The Moneyball Mets

LOS ANGELES - JULY 5: Members of the U.S. Marine Corps salute during the national anthem before the game between the Florida Marlins and the Los Angeles Dodgers on July 5 2010 at Dodger Stadium in Los Angeles California. (Photo by Stephen Dunn/Getty Images)

Throughout the Minaya tenure, we at Amazin' Avenue held a somewhat tenuous position. In contrast to Minaya's stated opposition to advanced baseball statistics, and the opinions of much of the fanbase, we seemed stat-obsessed. Somewhat unwittingly, Eric, James, and I became defenders of a movement, sabermetrics, that we ourselves didn't fully understand or accept.  

In reality, the authors of this blog were not drawn together by a ritualistic reading of Bill James' annuals, but a common emphasis on substantiated arguments and aversion to abject bullshit. Amazin' Avenue often cites statistics, because they are the best evidence at hand. We are often discussing tenured major league players, and the longer someone plays in the majors, the more predictive and useful his statistical record becomes. We are just fans in search of answers, and in many circumstances, statistics are the most empirically reliable tool for deriving those answers.

Contrary to the opinion of some critics, "sabermetrics" is not an agreed upon set of ideas. Like in all fields, a sub-culture exists among those people on the cutting edge, but we sit comfortably on the cutting edge of nothing. Overhearing one of many heated arguments between me and JamesK would scare the word "groupthink" out of any critics mouth.   

For the past five years, though, we've taken considerable crap from fellow Mets fans, concerned with the harmful spread of "Moneyball" ideas in their favorite sport. We (usually) bit our tongues as people with no scouting expertise shielded their bunk opinions under a non-existent "stats vs. scouting" conflict. The same fans, who most loudly bemoaned the failures of Omar Minaya, denounced our specific criticisms without the slightest hint of irony.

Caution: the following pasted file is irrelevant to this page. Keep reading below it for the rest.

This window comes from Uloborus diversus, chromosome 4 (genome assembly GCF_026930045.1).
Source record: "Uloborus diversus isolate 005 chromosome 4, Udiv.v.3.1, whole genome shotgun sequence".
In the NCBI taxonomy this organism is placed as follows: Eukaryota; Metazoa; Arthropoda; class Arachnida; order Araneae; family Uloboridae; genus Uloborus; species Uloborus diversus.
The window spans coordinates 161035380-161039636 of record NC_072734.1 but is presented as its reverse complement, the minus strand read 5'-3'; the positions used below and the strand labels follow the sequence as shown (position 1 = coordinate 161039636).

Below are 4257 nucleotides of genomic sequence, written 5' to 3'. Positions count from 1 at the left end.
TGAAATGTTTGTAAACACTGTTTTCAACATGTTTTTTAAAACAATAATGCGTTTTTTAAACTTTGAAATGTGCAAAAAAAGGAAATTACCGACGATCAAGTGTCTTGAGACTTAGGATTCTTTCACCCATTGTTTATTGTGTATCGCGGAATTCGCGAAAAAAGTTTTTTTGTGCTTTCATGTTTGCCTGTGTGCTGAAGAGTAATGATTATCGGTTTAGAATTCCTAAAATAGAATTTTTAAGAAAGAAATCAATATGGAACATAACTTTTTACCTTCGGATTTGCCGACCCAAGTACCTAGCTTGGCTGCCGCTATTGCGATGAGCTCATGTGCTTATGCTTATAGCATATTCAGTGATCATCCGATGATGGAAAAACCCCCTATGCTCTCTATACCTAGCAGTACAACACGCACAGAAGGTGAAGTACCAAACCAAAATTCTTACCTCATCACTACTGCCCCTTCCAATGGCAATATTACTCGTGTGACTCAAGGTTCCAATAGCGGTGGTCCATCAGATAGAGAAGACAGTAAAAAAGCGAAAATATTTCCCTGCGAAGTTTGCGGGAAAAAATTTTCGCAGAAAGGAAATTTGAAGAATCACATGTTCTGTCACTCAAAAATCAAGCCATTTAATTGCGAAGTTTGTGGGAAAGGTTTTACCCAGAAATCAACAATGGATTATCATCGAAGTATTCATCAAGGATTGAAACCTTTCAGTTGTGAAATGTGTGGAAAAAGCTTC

Yet, the Mets have now hired the man Moneyball is actually about. Nobody protests. Confronted with the reality of the book, the physical manifestation of its ideas, Mets fans can only respect his undeniable track record of success. Most probably don't even realize that this man, an industry legend, a Marine, a baby boomer, a universally-hailed hire, created the progressive culture they are so quick to deride. 

Moneyball fundamentally changed my view of baseball, not because it advocated any specific theory, but because of quotations like this, from Alderson himself:

"You have to remember that there wasn't any evidence that any of this shit worked." 

Not OBP, not drafting college players, and more than just undervalued markets, Moneyball was about a guy who came into a deeply entrenched institution and questioned its core principles. He accepted logical plans, not hunches and traditions, and implemented them with Marine Corps-rigor. 

"I couldn't do a regressions analysis," [Alderson] said, "but I knew what one was. And the results of them made sense to me." (57)

I'm not a math genius, nor do I have any vested interest in sabermetrics being "proven right." In many instances though, I vetted the alternatives and the statistics just made sense. They added up, when the Mets moves didn't. 

Someone will read this article as triumph des nerds, a seamhead praising our new sabermetric overlord. But I honestly don't think the Mets' biggest lacking these past few years has been a statistically-inclined leader. The blatant disregard for industry-standard statistics was just symptomatic of generally poor leadership, unwilling to challenge their own ideas, unable to think critically about the Mets' problems.

It's hard to imagine Sandy Alderson letting a top prospect jump between three levels of competition in one year, burning arbitration clock,  breaking his development schedule. I don't think Sandy Alderson would let a field manager play washed up veterans over promising young players for months at a time. Sandy Alderson wouldn't see a team riddled with injury risk and lineup holes, and sink the team's entire budget into a single aging outfielder. And none of that has to do with On Base Percentage. 

So welcome to the Moneyball Mets, a team built on sense, not one imagined dogma or another. Maybe when we're all cheering, the bickering will end. 

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